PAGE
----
GDM, or carbohydrate intolerance, is first diagnosed during pregnancy through an oral glucose tolerance test. Between 5.5 and 8.8% of pregnant women develop GDM in Australia. Risk factors for GDM include a family history of diabetes, increasing maternal age, obesity and being a member of a community or ethnic group with a high risk of developing type 2 diabetes. While the carbohydrate intolerance usually returns to normal after the birth, the mother has a significant risk of developing permanent diabetes while the baby is more likely to develop obesity and impaired glucose tolerance and/or diabetes later in life. Self-care and dietary changes are essential in treatment.
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Granulocyte
Granulocytes are a category of white blood cells characterized by the presence of granules in their cytoplasm.[1] They are also called polymorphonuclear leukocytes (PMN or PML) because of the varying shapes of the nucleus, which is usually lobed into three segments. In common parlance, the term polymorphonuclear leukocyte often refers specifically to neutrophil granulocytes,[2] the most abundant of the granulocytes. Granulocytes or PMN are released from the bone marrow by the regulatory complement proteins. - From Wikipedia, the free encyclopedia.
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gut flora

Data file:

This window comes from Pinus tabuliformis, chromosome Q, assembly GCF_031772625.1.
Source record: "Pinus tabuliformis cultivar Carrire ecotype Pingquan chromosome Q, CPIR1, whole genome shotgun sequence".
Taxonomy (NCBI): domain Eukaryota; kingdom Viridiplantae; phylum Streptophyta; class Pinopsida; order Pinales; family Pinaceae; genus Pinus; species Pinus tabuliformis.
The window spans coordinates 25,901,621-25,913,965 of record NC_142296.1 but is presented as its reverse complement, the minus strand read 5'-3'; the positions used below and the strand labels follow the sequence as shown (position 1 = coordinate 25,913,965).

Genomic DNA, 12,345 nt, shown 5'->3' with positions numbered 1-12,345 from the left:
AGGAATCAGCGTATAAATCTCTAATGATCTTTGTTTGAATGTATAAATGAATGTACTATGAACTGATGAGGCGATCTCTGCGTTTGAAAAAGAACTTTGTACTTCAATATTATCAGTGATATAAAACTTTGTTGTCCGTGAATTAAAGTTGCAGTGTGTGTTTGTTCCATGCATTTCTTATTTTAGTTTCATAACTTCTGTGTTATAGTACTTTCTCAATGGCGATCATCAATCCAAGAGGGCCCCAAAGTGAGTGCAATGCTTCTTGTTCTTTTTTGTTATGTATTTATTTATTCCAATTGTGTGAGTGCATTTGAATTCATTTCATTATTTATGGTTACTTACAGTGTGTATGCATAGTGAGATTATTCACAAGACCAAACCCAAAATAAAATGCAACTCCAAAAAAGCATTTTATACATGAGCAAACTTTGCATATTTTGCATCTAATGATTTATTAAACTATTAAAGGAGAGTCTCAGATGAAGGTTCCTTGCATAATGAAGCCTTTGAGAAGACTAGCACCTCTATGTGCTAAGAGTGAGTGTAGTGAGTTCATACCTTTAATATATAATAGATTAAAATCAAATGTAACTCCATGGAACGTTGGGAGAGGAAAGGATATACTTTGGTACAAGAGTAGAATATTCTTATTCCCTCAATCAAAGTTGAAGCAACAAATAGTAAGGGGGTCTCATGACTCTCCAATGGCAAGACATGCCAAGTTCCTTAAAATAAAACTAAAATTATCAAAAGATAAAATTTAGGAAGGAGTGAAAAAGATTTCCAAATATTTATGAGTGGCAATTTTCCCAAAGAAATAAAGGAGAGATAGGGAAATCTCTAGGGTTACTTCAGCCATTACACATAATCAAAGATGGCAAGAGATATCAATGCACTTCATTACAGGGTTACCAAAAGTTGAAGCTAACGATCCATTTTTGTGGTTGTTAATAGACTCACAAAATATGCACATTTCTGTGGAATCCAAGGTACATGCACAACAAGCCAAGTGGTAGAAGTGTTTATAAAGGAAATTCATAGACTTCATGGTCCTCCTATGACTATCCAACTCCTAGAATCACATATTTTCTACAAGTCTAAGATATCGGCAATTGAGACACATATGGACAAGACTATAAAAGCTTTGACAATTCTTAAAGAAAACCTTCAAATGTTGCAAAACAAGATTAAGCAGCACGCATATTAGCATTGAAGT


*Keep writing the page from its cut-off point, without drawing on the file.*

Gut flora consists of microorganisms that live in the digestive tracts of animals, and is the largest reservoir of human flora. "Gut" (the adjective) is synonymous with intestinal and "flora" with microbiota and microflora. The human body, consisting of about 10,000,000,000,000 or about ten trillion cells, carries about ten times as many microorganisms in the intestines. The metabolic activities performed by these bacteria resemble those of an organ, leading some to liken gut bacteria to a "forgotten" organ. Bacteria make up most of the flora in the colon and 60% of the dry mass of feces. Somewhere between 300 and 1000 different species live in the gut, with most estimates at about 500. Fungi and protozoa also make up a part of the gut flora, but less is known about their activities. Research suggests that the relationship between gut flora and humans is not merely commensal (a non-harmful coexistence), but rather is a mutually beneficial symbiotic relationship.
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Homeostasis
is the property of a system, either open or closed, that regulates its internal environment and tends to maintain a stable, constant condition. Much disease results from disturbance of homeostasis, a condition known as homeostatic imbalance.
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Hospital-Acquired Infection
Nosocomial infections are infections which are a result of treatment in a hospital or a healthcare service unit, but secondary to the patient's original condition. Infections are considered nosocomial if they first appear 48 hours or more after hospital admission or within 30 days after discharge. Nosocomial comes from the Greek word nosokomeion meaning hospital (nosos = disease, komeo = to take care of). This type of infection is also known as a hospital-acquired infection (or more generically healthcare-associated infection). Nosocomial infections are estimated to more than double the mortality and morbidity risks of any admitted patient and probably result in as many as 70,000 deaths per year in the United States. This is the equivalent of 350,000 years of life lost in the United States.